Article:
Once an afterthought, the Southwest waterfront aims to activate the Potomac and become the city’s newest go-to destination.
Catch the Wharf Jitney, a free ferry to East Potomac Park, from the recreation pier to see a different side of Washington.
London’s famous Thames-front promenade, with its iconic Eye Ferris wheel. San Francisco’s Embarcadero, punctuated by the foodie lure of the Ferry Building and stellar views. Southwest might start ranking among these world-class waterfronts with the opening of the first phase of The Wharf. The $2.5-billion, mile-long Hoffman-Madison Waterfront development fills a placid stretch of the Potomac River with decidedly edgy, industrial-cool buildings holding hundreds of condos and rental apartments, nearly two dozen restaurants and enough boat slips to lure a small fleet. Oh, and a riverside promenade that’s at the heart of the zone’s appeal.
“I walk, I bike and I kayak, and this whole area will be terrific for that,” says architect Jeanine Quaglia, who moved to the zone in part due to the amenities coming with The Wharf. “It’s definitely going to activate the Potomac in a way we haven’t seen before.”
The angular steel-and-glass mid-rises, cobblestoned streets and sidewalk cafes of The Wharf are a stylish leap forward for the formerly sleepy zone. In the late 20th century, the onetime commercial shipping center was best known as the home of Arena Stage and the Maine Avenue Fish Market. (The latter, the oldest continuously operating seafood emporium in the country, is still slinging peel-and-eat shrimp and rockfish; it’ll be updated in coming months as part of the project.) “The Wharf will appeal to tourists, but we didn’t design it for them,” says Hoffman-Madison Waterfront CEO of PN Hoffman. “We wanted it to have real D.C. DNA. We don’t have any chain restaurants, and we’ve tried to surprise with other offerings.”
To dive into The Wharf, you can move into one of the four residential developments (we’re partial to the Channel, with its rooftop infinity pool) or check into one of three hotels, including a new InterContinental with a glassy ballroom overlooking the Potomac. But the most unexpected aspect of the ready-made neighborhood may be that it’s a stellar after-five destination.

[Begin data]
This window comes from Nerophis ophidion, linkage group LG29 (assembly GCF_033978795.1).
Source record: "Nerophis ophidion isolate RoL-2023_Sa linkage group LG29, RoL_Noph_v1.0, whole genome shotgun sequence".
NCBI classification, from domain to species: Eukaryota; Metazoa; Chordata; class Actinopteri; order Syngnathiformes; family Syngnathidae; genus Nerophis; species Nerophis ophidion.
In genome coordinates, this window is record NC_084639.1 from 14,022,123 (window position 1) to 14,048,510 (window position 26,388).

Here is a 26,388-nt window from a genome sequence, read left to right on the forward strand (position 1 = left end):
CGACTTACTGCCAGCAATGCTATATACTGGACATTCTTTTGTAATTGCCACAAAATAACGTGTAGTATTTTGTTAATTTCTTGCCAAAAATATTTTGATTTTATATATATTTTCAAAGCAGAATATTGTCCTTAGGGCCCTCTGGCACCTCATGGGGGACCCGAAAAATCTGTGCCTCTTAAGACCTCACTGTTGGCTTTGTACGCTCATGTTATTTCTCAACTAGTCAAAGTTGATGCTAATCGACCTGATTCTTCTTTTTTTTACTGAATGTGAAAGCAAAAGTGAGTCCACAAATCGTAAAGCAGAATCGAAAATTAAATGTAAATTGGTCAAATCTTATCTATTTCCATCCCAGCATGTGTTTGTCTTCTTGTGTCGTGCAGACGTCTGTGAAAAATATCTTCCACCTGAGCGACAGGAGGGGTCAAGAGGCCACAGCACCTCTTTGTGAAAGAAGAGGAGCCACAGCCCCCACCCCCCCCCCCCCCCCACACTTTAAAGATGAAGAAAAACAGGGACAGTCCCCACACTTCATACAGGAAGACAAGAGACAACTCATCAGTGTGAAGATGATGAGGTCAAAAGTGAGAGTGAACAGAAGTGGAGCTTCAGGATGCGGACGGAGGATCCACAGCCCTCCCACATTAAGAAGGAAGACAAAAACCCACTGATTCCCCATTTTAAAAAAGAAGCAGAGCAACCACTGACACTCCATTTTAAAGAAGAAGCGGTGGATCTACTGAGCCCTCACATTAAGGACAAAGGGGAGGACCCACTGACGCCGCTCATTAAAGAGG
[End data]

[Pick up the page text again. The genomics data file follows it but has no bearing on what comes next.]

“We’ve been waiting for people to come down here and play with us,” says Bruce Gates, who has owned the down-home, waterside Cantina Marina on the waterfront since 2002. Gates is now the force behind The Wharf’s Pearl Street Warehouse, a 300-person live music hall for Americana acts (bluegrass, country, etc.). “Now we have a built-in audience.”
Gates’ joint will be just one of multiple concert venues in the nabe, many on the narrow, string-light-festooned Pearl Street. Almost any night of the year, this means music fans can drop by Kirwan’s Irish Pub for a little Gaelic drumming or catch a big-name act (Foo Fighters, The National) at the 6,000-seat Anthem, a multilevel rock temple from 9:30 Club’s Seth Hurwitz. “Music is social, and I wanted The Wharf to be a community, not just a development,” says Hoffman.
Restaurants from marquee, only-in- Washington names also figure in the evening mix: Fabio Trabocchi’s Mallorca-inspired seafood spot Del Mar, a branch of Hank’s Oyster Bar, Mike Isabella’s French-Med Requin in a warehouse-like building with 40-foot ceilings and jumbo crystal chandeliers. “It all reminds me of a European city down there, like maybe St. Tropez,” says Isabella. “The Wharf is pretty epic. I think it’ll be the new go-to in D.C.”